GENEVA — Few people may realize that Abraham Lincoln’s brother-in-law was a general in the Confederate Army.
And not many Genevans probably know that the general’s daughter — Mary Todd Lincoln’s niece — was a visitor here.
On Wednesday, a Confederate flag belonging to the first lady’s sister, Emilie Todd Harden Helm, will be auctioned off at Hessney’s Auction Center on Route 14. Auctioneer Joe Hessney said the flag has quite a history and an interesting connection to Geneva.
It will be sold as part of an estate auction of items from the former home of Harry and Fay Queener of 115 N. Main St.
The flag was once owned by Helm’s daughter, Elodie Todd Helm, who regularly visited Geneva. Known locally as “Miss Dee,” she was born in Kentucky about 1859 and died here in June 1953.
Her father was Gen. Ben Hardin Helm, commander of the Confederate 1st Kentucky “Orphan’s” Brigade, who died at the Battle of Chickamauga. After his death, Emilie Todd Helm and her children were granted safe passage to the White House to stay with Lincoln and his family.
It’s believed the flag — measuring 25 by 34 inches and bearing the words SIXTH KY ORPHAN BRIGADE REG’T — was given to Lincoln’s sister-in-law at a Confederate reunion in Kentucky. She was known as the “Mother of the Orphan Brigade.”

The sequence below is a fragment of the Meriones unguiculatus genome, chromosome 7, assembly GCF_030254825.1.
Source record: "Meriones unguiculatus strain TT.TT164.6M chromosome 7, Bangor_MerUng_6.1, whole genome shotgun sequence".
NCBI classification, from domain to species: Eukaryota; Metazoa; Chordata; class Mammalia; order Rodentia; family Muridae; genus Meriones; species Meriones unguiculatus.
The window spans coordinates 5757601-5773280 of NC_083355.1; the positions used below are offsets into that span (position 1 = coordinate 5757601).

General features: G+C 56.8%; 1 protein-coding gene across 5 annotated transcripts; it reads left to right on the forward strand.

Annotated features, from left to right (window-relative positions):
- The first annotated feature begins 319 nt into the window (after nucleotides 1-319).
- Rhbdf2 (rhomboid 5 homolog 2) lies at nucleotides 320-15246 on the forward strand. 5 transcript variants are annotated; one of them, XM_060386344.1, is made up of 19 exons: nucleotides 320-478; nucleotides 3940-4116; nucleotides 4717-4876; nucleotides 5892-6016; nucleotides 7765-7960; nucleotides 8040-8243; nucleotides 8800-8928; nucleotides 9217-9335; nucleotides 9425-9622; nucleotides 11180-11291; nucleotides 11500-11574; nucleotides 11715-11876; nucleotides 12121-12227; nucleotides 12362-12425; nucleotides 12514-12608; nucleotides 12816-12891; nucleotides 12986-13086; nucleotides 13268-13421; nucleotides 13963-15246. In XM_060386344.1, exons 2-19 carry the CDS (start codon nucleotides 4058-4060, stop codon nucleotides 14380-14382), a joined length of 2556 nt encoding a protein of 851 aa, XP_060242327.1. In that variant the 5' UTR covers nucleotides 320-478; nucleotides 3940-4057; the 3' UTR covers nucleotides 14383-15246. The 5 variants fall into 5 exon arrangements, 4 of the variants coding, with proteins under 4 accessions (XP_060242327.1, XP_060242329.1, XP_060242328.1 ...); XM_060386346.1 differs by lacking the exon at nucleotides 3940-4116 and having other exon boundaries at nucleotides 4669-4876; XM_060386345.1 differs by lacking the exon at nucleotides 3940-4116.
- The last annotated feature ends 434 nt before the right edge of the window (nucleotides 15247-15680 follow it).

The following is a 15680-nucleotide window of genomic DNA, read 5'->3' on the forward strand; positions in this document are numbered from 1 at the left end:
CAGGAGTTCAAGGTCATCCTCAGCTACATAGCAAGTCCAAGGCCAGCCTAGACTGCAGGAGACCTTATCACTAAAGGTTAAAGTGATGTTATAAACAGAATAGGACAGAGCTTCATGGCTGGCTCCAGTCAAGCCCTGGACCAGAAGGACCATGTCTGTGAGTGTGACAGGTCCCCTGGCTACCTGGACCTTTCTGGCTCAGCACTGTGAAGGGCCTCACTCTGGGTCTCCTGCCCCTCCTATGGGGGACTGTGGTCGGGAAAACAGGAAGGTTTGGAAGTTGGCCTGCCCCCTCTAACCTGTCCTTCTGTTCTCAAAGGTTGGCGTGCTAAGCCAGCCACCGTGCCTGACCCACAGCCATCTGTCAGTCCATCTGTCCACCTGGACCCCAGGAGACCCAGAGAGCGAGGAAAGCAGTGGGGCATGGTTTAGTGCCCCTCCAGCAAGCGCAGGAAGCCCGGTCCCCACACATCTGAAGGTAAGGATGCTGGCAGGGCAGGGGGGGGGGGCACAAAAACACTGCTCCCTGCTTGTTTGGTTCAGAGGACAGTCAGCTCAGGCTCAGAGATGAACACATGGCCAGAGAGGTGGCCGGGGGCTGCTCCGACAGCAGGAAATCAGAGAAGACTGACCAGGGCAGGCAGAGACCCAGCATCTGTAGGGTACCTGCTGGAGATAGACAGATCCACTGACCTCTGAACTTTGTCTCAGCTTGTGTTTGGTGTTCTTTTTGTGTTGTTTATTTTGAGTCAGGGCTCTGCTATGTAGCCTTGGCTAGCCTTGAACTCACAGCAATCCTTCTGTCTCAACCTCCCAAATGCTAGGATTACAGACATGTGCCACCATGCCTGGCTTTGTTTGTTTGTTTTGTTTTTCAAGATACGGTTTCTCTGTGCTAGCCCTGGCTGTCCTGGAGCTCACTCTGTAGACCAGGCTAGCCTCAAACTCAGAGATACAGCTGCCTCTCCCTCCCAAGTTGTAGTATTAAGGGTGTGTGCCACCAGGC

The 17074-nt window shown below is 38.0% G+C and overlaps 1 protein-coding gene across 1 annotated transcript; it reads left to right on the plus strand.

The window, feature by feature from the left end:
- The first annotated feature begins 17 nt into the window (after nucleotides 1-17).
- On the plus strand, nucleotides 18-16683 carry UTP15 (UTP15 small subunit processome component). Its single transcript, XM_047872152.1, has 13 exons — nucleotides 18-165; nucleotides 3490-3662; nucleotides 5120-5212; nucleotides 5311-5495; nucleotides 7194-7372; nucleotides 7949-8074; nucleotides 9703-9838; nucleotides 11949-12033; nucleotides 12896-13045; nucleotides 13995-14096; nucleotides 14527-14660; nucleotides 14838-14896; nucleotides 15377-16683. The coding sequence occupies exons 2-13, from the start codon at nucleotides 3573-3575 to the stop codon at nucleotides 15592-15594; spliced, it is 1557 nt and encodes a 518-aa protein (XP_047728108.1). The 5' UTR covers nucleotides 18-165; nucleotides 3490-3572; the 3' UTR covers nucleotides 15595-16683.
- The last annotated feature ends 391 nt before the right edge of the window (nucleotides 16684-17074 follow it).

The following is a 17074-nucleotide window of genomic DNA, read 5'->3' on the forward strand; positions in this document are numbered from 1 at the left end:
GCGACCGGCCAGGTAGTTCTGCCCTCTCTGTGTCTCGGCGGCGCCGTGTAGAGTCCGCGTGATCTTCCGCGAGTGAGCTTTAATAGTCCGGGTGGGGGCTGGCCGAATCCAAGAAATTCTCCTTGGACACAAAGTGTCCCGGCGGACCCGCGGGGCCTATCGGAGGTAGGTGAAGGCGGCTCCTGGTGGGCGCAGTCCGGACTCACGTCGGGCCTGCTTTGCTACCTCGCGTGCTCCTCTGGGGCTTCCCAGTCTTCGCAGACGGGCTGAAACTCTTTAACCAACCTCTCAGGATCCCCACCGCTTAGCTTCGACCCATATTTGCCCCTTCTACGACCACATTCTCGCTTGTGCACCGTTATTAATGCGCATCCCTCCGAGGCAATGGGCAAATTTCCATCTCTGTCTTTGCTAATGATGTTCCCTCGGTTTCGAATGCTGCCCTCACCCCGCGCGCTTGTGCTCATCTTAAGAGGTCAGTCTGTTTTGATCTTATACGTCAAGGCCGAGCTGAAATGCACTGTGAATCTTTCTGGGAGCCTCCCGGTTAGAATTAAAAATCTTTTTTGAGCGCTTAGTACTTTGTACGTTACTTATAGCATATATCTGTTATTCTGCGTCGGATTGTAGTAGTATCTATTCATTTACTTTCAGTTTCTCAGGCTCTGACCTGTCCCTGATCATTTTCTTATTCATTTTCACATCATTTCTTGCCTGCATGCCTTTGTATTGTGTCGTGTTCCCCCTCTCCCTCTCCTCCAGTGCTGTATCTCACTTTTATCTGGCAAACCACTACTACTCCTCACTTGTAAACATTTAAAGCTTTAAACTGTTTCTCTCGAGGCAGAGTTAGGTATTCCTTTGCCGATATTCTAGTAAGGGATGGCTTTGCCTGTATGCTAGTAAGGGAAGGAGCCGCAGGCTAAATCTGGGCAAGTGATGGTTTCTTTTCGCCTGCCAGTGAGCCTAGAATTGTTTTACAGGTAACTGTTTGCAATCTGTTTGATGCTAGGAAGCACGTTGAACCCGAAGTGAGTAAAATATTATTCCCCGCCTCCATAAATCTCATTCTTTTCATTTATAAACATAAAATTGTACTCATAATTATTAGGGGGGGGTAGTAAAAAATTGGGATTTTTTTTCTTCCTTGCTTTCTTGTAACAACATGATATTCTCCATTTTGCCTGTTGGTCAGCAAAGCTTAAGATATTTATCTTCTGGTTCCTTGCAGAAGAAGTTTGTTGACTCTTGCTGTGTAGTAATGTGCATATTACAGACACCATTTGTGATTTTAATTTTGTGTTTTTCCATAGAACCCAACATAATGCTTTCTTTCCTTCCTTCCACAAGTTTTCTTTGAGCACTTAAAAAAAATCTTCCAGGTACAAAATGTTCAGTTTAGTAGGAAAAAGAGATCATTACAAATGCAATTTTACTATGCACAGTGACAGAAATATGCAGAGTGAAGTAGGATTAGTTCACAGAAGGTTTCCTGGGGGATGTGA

The Queeners found the flag in a trunk in the barn when they purchased the home in the early 1960s. They contacted the former owner, Fredericka Brown Parmelee, to see if it belonged to her.
Parmelee’s aunt, Bess Brown, and Elodie Todd Helm, had been friends. In a Feb. 9, 1964, letter, Parmelee told the Queeners that they should keep the flag.
“No doubt it was given to Mrs. Ben Hardin Helm because she was called ‘Mother of the Orphan Brigade.’ You all are just the right people to treasure the little flag,” she wrote.
The Queeners kept the flag in a safety deposit box until they recently decided to sell their home and move to Penn Yan.
According to Parmelee’s correspondence, her Aunt Bess and Miss Dee took many summer trips together to Vermont.
“It’s just part of our job to conduct research on an item and find out about it,” Hessney said.
He doesn’t know how much the flag will bring at auction, but he said Confederate items are popular with collectors across the country. The auction house has been e-mailing Confederate Civil War organizations and a Confederate museum in Kentucky to attract interest.
In recent years, Hessney has auctioned off three copies of the first edition of The Book of Mormon. The highest of the three went for $106,000, a record for an uninscribed copy. An 1829 Walker abolitionist pamphlet went for $43,000.
More pictures and information on the auction are available at www.Hessney.com.